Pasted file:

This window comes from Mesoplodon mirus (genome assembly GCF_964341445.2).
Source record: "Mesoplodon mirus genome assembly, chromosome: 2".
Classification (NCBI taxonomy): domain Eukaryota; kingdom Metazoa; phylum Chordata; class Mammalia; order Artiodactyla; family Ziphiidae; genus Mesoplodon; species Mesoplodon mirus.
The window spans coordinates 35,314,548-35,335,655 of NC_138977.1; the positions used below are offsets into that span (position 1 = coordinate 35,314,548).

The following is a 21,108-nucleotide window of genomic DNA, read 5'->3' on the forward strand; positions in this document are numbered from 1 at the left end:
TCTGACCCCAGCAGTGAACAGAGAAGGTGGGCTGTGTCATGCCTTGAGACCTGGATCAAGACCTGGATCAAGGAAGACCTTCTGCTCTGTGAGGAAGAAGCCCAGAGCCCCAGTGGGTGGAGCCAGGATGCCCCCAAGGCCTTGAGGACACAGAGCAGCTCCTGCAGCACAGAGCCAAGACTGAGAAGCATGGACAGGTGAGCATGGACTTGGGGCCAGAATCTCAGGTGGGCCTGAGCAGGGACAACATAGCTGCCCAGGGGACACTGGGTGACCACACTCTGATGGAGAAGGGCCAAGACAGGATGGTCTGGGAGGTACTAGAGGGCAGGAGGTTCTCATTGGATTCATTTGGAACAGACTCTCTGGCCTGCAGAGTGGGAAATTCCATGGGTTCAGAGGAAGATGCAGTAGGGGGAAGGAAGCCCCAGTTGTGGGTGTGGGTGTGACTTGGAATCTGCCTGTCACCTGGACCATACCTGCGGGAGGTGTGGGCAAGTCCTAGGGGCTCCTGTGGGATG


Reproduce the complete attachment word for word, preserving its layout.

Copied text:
This window comes from Mesoplodon mirus (genome assembly GCF_964341445.2).
Source record: "Mesoplodon mirus genome assembly, chromosome: 2".
Classification (NCBI taxonomy): domain Eukaryota; kingdom Metazoa; phylum Chordata; class Mammalia; order Artiodactyla; family Ziphiidae; genus Mesoplodon; species Mesoplodon mirus.
The window spans coordinates 35,314,548-35,335,655 of NC_138977.1; the positions used below are offsets into that span (position 1 = coordinate 35,314,548).

The following is a 21,108-nucleotide window of genomic DNA, read 5'->3' on the forward strand; positions in this document are numbered from 1 at the left end:
TCTGACCCCAGCAGTGAACAGAGAAGGTGGGCTGTGTCATGCCTTGAGACCTGGATCAAGACCTGGATCAAGGAAGACCTTCTGCTCTGTGAGGAAGAAGCCCAGAGCCCCAGTGGGTGGAGCCAGGATGCCCCCAAGGCCTTGAGGACACAGAGCAGCTCCTGCAGCACAGAGCCAAGACTGAGAAGCATGGACAGGTGAGCATGGACTTGGGGCCAGAATCTCAGGTGGGCCTGAGCAGGGACAACATAGCTGCCCAGGGGACACTGGGTGACCACACTCTGATGGAGAAGGGCCAAGACAGGATGGTCTGGGAGGTACTAGAGGGCAGGAGGTTCTCATTGGATTCATTTGGAACAGACTCTCTGGCCTGCAGAGTGGGAAATTCCATGGGTTCAGAGGAAGATGCAGTAGGGGGAAGGAAGCCCCAGTTGTGGGTGTGGGTGTGACTTGGAATCTGCCTGTCACCTGGACCATACCTGCGGGAGGTGTGGGCAAGTCCTAGGGGCTCCTGTGGGATG